Background: With improved short-term surgical outcomes, laparoscopic distal gastrectomy has rapidly gained popularity. However, the safety and feasibility of laparoscopic total gastrectomy (LTG) has not yet been proven due to the difficulty of the technique. This single-arm prospective multi-center study was conducted to evaluate the use of LTG for clinical stage I gastric cancer. Methods: Between October 2012 and January 2014, 170 patients with pathologically proven, clinical stage I gastric adenocarcinoma located at the proximal stomach were enrolled. Twenty-two experienced surgeons from 19 institutions participated in this clinical trial. The primary end point was the incidence of postoperative morbidity and mortality at postoperative 30 days. The severity of postoperative complications was categorized according to Clavien–Dindo classification, and the incidence of postoperative morbidity and mortality was compared with that in a historical control. Results: Of the enrolled patients, 160 met criteria for inclusion in the full analysis set. Postoperative morbidity and mortality rates reached 20.6% (33/160) and 0.6% (1/160), respectively. Fifteen patients (9.4%) had grade III or higher complications, and three reoperations (1.9%) were performed. The incidence of morbidity after LTG in this trial did not significantly differ from that reported in a previous study for open total gastrectomy (18%). Conclusions: LTG performed by experienced surgeons showed acceptable postoperative morbidity and mortality for patients with clinical stage I gastric cancer.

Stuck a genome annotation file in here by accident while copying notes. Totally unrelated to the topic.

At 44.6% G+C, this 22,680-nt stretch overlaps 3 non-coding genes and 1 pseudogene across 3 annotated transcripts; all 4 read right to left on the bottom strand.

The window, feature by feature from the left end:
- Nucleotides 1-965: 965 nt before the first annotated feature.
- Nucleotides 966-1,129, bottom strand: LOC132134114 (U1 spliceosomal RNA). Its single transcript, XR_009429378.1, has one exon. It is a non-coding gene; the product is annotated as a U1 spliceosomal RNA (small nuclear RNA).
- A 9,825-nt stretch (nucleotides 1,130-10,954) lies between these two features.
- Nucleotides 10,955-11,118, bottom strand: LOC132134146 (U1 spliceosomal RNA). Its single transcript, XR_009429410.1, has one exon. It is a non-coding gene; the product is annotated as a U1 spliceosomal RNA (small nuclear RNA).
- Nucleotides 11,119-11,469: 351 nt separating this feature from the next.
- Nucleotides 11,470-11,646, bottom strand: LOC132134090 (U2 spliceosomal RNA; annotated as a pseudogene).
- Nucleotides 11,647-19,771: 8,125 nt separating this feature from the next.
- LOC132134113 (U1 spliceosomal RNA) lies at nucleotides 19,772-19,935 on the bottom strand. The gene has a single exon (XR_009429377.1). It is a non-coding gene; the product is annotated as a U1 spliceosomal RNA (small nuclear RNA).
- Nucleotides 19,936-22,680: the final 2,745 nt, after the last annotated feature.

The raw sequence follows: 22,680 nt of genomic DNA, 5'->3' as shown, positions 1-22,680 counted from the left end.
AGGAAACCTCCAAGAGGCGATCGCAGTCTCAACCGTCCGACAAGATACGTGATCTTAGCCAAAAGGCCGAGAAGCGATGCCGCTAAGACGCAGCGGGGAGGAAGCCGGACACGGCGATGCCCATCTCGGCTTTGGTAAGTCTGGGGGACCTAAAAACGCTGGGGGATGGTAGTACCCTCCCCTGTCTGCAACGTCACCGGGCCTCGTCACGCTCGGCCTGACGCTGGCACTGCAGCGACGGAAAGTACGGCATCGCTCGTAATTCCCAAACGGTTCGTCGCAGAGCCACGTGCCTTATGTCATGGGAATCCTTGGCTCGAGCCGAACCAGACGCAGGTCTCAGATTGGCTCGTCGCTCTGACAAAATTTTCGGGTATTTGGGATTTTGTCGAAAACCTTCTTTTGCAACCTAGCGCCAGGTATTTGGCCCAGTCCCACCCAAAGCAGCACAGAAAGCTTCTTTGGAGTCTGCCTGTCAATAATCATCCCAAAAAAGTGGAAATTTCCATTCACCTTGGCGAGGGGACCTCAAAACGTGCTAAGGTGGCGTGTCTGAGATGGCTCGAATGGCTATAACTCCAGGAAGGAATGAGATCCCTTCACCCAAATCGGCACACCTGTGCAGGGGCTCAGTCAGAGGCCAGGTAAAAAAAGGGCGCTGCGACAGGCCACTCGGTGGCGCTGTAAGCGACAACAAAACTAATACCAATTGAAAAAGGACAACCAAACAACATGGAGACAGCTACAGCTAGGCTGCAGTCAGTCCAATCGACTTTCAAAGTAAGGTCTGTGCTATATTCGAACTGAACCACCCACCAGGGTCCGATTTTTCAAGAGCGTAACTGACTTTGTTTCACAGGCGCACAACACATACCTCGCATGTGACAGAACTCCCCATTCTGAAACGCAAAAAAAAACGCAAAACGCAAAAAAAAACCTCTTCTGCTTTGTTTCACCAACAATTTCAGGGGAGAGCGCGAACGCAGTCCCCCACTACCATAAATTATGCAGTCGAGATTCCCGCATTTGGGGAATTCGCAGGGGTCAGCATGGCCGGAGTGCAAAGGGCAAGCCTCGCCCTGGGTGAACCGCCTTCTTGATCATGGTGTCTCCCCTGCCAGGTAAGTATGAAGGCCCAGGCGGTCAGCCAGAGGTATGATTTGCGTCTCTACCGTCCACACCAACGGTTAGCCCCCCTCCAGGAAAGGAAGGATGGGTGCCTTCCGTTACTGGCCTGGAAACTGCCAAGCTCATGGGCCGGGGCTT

All Science Journal Classification (ASJC) codes
- Cancer Research